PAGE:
Rush Hour

Partners In Time

Interestingly, business owners have a potentially powerful ally in providing consumers with the instant gratification they crave: consumers themselves. "Adding systems where your customers can help themselves but can go away feeling content about it is key," says McKenna. For example, think of a furniture store that has every product consumers want in stock--provided the consumers are willing to assemble them themselves. Then, too, there is the delivery company that allows its customers to track the progress of their own packages. And, yes, there are the no-longer-reserved-only-for-tech-companies Web sites that provide opportunities for customization and customer service heretofore only dreamed of.

"All of these things are possible because technology is enabling consumers to have access to channels and information to serve themselves," McKenna explains. (Ironically, the very same consumers who won't walk 10 feet to turn the TV dial.)

At any rate, the future shock long predicted by pundits and philosophers alike has finally come to pass--and with it, a shocking new level of customer expectations has become the standard. Although much of the next few years remains difficult to predict, the very speed at which we'll experience these years seems all but guaranteed.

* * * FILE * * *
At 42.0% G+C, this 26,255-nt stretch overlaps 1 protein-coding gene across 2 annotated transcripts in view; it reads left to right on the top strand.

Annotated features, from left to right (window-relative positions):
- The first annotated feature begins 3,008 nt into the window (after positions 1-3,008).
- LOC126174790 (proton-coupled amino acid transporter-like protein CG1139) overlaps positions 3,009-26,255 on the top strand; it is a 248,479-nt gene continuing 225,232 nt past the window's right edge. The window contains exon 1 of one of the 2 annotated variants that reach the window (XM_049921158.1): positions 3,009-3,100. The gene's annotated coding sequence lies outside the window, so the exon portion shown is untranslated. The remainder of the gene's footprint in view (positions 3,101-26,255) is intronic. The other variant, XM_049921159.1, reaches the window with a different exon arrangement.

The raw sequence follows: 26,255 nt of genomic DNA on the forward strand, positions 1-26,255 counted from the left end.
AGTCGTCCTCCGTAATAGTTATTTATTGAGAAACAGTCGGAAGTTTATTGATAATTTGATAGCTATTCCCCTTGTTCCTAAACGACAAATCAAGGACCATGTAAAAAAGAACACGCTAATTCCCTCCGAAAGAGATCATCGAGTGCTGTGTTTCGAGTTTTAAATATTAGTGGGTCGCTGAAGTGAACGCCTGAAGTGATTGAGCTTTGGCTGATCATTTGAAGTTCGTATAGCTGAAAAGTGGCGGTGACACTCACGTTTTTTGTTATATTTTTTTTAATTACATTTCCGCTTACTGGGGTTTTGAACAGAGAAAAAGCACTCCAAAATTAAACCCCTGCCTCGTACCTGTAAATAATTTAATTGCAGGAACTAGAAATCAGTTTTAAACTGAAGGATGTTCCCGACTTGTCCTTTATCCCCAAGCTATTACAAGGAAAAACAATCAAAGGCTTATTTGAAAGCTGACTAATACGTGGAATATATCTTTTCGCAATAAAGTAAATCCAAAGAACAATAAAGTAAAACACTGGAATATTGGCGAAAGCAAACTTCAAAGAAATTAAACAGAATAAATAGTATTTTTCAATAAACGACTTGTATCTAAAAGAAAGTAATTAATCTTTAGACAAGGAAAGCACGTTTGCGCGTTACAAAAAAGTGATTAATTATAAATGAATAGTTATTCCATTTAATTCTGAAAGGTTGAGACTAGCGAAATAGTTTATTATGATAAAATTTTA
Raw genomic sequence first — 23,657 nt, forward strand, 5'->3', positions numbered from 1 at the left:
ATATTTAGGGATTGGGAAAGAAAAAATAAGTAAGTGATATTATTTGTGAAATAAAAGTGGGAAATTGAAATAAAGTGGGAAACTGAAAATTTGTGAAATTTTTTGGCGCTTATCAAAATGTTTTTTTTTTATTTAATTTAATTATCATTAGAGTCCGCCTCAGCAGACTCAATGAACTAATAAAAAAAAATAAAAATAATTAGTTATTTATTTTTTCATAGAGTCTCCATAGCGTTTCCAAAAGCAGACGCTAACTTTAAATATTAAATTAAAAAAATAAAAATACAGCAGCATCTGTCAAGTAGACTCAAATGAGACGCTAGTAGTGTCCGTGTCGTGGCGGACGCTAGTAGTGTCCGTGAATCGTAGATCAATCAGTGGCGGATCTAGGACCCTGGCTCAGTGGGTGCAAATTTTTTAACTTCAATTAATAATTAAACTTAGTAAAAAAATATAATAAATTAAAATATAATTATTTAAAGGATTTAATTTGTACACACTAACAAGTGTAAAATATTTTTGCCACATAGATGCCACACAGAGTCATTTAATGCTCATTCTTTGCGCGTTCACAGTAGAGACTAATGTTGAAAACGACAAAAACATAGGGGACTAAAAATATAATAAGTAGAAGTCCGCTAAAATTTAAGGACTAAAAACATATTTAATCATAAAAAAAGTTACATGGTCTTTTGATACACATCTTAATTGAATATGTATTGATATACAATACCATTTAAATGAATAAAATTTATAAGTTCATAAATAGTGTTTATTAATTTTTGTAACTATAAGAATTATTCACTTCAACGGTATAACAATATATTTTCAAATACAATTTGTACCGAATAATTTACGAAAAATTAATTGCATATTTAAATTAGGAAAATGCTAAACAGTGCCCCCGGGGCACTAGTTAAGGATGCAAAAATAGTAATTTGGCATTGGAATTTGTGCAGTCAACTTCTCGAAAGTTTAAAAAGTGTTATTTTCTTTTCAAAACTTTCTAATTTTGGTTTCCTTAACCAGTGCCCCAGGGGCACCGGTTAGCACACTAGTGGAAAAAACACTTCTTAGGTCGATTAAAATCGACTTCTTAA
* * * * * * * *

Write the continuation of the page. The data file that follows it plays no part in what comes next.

"The speed with which you can communicate is going to increase at a very rapid rate--just in the next decade," McKenna says confidently. "And we already think it's fast."

Contact Sources

The McKenna Group, (650) 354-4403,

National Association of Manufacturers, e-mail:,

Technology Assessment Group, email:,

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This article was originally published in the February 1998 print edition of Entrepreneur with the headline: Rush Hour.

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